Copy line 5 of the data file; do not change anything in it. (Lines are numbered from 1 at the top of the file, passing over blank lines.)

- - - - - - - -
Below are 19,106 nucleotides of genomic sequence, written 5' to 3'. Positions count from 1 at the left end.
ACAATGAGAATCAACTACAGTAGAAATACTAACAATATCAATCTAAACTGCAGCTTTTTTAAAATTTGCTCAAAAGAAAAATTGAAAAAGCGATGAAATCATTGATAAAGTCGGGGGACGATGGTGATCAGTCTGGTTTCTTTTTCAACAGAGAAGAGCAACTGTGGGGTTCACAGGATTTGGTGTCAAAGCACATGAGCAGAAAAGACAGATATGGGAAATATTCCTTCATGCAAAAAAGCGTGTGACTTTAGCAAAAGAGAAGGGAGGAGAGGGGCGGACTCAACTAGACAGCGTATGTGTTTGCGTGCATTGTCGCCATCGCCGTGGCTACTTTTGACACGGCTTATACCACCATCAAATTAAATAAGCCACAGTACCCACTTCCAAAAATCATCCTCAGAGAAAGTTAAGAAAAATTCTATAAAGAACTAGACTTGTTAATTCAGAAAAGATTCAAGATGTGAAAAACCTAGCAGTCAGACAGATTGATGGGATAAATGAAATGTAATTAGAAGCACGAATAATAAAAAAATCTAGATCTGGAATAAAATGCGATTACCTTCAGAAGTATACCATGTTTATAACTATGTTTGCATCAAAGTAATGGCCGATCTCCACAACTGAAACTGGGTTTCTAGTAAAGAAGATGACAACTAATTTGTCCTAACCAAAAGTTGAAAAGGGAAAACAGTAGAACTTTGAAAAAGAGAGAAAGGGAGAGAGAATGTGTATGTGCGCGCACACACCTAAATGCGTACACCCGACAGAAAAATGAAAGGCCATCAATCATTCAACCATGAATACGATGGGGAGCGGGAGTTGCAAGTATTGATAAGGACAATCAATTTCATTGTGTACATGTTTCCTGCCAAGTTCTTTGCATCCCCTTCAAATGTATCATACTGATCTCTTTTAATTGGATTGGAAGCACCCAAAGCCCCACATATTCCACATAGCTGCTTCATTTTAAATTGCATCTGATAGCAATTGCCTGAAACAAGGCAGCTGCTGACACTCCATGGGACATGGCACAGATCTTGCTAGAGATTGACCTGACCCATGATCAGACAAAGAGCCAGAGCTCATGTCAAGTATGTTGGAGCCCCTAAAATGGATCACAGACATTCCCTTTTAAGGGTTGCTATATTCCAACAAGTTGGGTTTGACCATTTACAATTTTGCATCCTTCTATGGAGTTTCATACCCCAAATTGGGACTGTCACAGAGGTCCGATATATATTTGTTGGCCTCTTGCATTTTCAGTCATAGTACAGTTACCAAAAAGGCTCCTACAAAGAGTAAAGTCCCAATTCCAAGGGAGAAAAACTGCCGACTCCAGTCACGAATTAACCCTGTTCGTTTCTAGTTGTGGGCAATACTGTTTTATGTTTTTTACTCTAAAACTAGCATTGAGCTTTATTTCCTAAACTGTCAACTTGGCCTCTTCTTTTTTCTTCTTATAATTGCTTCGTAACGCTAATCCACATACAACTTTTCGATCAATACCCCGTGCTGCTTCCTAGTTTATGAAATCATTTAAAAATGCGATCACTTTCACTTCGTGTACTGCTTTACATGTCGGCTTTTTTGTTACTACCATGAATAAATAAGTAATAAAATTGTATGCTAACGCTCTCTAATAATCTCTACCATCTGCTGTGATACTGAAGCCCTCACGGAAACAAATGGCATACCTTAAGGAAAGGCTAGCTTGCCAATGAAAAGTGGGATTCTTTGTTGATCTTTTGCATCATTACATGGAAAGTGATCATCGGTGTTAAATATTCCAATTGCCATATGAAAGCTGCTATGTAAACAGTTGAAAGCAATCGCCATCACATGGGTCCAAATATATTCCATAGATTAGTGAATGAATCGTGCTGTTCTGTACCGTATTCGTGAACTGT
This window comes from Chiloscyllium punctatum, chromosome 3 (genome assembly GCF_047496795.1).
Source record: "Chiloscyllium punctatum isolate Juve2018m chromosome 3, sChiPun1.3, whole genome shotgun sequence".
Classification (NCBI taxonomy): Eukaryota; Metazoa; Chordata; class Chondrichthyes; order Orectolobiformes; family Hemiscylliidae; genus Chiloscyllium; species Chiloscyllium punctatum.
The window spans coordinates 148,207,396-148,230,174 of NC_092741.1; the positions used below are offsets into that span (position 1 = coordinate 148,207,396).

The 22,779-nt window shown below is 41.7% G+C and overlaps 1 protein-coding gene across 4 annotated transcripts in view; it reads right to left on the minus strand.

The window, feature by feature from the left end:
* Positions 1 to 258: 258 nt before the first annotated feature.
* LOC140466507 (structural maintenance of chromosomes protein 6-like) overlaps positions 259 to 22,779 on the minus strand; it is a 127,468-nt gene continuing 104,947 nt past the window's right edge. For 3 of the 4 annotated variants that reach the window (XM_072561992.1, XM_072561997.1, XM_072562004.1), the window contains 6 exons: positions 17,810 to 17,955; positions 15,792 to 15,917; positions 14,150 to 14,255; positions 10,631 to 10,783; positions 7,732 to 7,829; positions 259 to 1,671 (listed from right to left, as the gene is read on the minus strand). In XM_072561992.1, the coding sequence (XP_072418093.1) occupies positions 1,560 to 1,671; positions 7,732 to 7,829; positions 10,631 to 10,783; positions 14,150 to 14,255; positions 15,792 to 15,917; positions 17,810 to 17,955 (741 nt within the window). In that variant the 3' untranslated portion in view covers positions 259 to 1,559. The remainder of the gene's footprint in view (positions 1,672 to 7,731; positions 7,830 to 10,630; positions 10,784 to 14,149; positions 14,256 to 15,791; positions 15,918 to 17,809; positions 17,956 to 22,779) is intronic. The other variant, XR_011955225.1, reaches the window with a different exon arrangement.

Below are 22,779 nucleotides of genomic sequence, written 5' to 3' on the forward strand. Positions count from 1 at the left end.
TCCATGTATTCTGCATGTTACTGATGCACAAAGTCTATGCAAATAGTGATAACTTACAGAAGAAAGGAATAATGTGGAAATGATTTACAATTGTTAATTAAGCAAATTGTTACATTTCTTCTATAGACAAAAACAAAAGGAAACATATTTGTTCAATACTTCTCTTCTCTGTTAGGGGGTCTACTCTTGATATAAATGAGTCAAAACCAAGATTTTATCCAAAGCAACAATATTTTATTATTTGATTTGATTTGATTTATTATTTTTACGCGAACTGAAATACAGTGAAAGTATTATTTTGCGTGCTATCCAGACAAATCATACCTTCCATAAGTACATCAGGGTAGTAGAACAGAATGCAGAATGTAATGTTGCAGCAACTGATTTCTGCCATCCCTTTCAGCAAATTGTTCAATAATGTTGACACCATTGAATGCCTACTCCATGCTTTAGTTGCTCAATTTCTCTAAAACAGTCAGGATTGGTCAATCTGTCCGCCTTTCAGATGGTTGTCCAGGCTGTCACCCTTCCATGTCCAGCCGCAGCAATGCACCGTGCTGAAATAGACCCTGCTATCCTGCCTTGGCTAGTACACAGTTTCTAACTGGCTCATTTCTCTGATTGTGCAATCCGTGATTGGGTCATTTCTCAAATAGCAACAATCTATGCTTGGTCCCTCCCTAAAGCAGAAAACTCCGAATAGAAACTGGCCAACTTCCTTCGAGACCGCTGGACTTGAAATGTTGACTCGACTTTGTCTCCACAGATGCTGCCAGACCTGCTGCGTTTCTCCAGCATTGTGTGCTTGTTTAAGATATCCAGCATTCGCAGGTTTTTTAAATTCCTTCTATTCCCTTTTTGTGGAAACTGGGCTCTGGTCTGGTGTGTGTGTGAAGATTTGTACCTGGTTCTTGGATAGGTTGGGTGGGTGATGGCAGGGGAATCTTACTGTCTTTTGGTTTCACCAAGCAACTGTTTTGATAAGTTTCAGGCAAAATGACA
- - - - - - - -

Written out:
Classification (NCBI taxonomy): Eukaryota; Metazoa; Chordata; class Chondrichthyes; order Orectolobiformes; family Hemiscylliidae; genus Chiloscyllium; species Chiloscyllium punctatum.